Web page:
It had probably been a bad idea to act all smug. I didn't want to draw any personal attention from the Hadfords, especially given my lack of fighting skills.
Life always became more hectic for anyone who got caught up in the Hadford-Callaway conflict. This was why the adults encouraged the minors to leave each other alone; things were tense enough in the older crowd without adding teenage brashness to the mix.
It was always unfortunate, of course, to have two separate werewolf packs living in one area. This was the most unfortunate case of all, though, because we happened to be two packs with an overwhelming tendency to argue.
The Hadfords were… free spirits, for lack of a better term. They believed in being one with their inner wolf. They phased often, and they reveled in it. To them, their wolf sides were an important part of their heritage.
We Callaways were more civilized. We tried to suppress our animalistic sides, and offered help and support for werewolves who just wanted to lead normal, human lives.
I had become a Callaway when I was fourteen.
Thirteen was the age at which I'd discovered that I was a werewolf. As with most wolves, my phasing was dormant until I hit puberty. After that, though, I converted to my wolfish state whenever my heart rate ran too high, as well as on each full moon.
I got it from my dad – he was a werewolf, while my mom was not. We all had yet to pin down the exact genetics of wolfishness.
As soon as my dad settled down with my mom, though, he had become unaffiliated from any pack. He wanted to stay grounded in his human nature and lead a normal life – which is what I was attempting at the moment, too.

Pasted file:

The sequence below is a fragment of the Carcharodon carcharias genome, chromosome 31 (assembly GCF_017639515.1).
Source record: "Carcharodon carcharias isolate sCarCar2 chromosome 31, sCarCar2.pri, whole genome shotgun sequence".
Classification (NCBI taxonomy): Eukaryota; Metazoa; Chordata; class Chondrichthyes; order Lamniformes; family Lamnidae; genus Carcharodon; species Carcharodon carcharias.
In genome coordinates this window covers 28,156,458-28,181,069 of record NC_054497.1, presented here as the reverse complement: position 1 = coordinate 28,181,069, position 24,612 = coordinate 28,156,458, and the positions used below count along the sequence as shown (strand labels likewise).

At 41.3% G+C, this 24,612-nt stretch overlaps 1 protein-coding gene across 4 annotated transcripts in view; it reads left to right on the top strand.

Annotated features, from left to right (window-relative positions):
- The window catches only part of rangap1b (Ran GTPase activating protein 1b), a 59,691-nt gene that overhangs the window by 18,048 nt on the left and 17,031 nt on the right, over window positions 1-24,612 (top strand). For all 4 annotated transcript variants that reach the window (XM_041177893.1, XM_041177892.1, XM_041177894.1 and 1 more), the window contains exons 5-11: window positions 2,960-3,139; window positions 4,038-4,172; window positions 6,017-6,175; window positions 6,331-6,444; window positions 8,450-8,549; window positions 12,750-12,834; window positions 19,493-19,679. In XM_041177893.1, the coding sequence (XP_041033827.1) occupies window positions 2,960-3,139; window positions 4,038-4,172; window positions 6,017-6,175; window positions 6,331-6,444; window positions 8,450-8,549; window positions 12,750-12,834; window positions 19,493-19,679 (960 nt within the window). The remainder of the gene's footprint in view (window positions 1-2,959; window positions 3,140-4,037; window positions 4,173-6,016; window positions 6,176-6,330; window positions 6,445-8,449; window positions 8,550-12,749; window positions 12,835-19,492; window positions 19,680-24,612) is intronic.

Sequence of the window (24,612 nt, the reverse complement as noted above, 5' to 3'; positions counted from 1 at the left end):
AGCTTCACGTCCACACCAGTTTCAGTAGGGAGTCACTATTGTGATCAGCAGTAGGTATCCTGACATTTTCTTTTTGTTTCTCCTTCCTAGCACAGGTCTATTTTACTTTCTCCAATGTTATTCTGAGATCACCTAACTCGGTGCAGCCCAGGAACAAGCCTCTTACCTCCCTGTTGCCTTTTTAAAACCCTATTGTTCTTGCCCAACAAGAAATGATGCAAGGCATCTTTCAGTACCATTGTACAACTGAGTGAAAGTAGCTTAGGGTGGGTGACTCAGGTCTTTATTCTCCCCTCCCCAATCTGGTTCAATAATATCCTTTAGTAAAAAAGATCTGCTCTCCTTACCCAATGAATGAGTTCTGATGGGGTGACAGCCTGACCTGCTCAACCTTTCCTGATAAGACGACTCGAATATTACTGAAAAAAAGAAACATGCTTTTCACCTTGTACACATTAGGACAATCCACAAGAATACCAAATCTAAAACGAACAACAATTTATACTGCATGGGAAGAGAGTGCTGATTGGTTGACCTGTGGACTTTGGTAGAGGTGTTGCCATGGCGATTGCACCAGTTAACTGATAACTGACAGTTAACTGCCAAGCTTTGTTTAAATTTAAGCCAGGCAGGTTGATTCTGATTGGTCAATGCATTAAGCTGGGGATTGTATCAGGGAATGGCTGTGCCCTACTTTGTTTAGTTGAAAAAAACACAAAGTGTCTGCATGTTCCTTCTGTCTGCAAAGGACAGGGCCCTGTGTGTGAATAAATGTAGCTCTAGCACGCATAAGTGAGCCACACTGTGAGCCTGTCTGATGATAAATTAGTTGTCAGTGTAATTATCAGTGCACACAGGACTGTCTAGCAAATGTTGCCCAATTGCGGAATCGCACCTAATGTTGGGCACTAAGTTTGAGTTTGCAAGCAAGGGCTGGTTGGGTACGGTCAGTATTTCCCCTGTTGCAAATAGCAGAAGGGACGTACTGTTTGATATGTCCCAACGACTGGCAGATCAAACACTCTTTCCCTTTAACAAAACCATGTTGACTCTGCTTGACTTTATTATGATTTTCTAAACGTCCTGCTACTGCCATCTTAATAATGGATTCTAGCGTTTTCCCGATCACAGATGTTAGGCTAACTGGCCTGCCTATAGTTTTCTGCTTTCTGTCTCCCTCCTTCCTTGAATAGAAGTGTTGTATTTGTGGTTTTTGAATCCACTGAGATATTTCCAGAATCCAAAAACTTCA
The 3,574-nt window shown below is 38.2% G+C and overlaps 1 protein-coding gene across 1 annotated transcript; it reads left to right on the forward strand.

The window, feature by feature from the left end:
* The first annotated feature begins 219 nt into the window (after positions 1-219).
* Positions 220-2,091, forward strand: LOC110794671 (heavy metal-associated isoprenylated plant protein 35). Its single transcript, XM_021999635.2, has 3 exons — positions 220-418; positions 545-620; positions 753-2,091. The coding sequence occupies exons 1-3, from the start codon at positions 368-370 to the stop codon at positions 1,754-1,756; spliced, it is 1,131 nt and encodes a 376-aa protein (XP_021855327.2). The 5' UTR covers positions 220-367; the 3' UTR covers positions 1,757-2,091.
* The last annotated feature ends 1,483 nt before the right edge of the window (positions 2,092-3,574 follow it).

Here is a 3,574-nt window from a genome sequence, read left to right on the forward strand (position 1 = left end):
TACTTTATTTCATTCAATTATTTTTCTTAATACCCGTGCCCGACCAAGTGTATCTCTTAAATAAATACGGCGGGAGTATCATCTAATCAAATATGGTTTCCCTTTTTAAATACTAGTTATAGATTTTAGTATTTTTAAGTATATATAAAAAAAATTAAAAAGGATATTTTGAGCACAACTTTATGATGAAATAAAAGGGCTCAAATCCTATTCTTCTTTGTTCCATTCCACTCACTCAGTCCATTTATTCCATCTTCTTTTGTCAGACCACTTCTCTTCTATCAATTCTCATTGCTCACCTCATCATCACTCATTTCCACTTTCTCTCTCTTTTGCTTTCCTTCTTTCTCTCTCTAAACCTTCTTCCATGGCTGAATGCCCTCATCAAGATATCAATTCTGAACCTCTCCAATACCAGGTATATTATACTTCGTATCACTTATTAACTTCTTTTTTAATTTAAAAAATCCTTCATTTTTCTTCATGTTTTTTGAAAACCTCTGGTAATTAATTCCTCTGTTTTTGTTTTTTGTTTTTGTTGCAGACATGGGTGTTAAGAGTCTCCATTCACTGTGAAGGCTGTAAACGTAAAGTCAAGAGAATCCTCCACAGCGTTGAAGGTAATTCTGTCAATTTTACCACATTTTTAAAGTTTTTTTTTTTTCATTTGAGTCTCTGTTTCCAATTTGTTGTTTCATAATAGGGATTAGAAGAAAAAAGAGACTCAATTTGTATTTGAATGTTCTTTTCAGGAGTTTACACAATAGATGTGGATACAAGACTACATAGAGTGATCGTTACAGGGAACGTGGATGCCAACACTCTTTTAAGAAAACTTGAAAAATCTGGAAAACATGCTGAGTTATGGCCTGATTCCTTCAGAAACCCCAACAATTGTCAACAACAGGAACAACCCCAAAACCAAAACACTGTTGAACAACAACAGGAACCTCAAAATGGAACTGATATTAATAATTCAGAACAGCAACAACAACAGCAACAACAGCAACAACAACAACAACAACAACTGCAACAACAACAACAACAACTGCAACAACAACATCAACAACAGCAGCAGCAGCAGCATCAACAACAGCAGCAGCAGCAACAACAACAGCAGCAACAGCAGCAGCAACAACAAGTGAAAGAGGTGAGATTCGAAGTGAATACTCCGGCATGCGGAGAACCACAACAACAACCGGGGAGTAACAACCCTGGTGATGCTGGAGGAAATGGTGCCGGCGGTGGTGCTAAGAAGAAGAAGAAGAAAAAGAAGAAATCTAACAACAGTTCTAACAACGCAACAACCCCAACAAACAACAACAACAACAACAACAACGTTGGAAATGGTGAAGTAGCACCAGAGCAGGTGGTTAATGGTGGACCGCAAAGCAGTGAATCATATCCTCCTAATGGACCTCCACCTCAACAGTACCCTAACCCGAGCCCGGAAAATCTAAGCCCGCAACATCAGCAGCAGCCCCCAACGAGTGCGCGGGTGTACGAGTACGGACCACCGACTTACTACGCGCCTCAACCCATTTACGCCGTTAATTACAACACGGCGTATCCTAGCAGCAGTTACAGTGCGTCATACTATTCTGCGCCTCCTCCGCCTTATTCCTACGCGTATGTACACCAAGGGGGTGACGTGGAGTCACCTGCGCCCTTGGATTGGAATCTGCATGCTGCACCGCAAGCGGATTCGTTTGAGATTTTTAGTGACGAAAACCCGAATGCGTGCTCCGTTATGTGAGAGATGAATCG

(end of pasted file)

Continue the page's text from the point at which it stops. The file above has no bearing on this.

Since my dad was getting on in years, he was used to handling it. He was also used to keeping in a state of zen, to keep his heart rate in its human range. And because he'd phased often in his youth, his wolf nature was somewhat subdued now that he'd gotten the hang of it. When he inevitably changed on each full moon, he was typically in control of himself.
I had never inherited this control from him.
The year during which I started phasing was the worst of my entire life. A transformation was never easy for me – everything was a blur, and the memories that did remain were gory and traumatic in nature.
I was determined to put an end to the werewolf business once and for all. My parents, of course, recognized how resolute I was, and they supported my decision one-hundred percent. After all, it was clearly the safest and most reasonable choice.
So my dad started to make a lot of phone calls.
He had no trouble finding old werewolf buddies, but he did have trouble finding anyone who'd bothered to research methods for containing a savage teenage werewolf.
Finally, the Callaways heard of our plight through the grapevine and contacted us.
They were heaven-sent. Mr. and Mrs. Callaway, the pack leaders, had spent their years of marriage building – and containing – their own little werewolf family. Their two sons, James and Tom, had inherited the wolfishness gene.
Young wolves were notoriously hard to control, but the Callaways were the first we'd heard of to even try. And not only did they try; they were successful.
After experimenting with old werewolf lore about weaknesses to silver, they discovered that the metal was useful in suppressing the entire wolf half of someone's nature. Whenever in contact with silver, a werewolf couldn't phase. Even on the full moon, a transformation was prevented.
The only consequence to all of this was that the longer a wolf went without phasing between forms, the more divided they became from their second nature. They began to lose their supernatural strength and heightened senses.
Most Callaways counteracted this by phasing only on full moons, to sate their wolf natures. Personally, I resisted ever shifting at all. I found that it didn't make me feel much different to just wear the silver all day, every day.